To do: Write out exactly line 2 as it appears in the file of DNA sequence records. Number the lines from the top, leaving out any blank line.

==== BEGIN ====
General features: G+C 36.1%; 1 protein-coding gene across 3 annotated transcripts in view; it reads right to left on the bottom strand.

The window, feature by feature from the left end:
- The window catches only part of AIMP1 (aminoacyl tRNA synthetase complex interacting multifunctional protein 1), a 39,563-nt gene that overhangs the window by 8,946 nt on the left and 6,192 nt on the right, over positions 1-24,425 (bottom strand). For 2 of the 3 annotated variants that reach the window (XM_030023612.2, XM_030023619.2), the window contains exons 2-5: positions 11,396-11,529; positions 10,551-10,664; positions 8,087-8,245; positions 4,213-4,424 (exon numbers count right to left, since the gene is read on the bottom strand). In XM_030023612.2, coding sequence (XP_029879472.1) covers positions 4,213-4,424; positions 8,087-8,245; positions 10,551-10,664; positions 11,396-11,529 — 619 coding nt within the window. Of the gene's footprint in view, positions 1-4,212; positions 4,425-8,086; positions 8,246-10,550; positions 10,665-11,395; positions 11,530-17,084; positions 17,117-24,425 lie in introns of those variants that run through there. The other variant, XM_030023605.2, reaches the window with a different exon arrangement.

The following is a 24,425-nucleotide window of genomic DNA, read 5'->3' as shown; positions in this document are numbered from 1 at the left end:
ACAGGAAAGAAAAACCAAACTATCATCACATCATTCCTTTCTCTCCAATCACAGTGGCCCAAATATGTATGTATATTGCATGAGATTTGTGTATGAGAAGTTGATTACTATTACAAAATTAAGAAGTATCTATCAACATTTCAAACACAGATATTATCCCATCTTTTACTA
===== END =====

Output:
The window, feature by feature from the left end: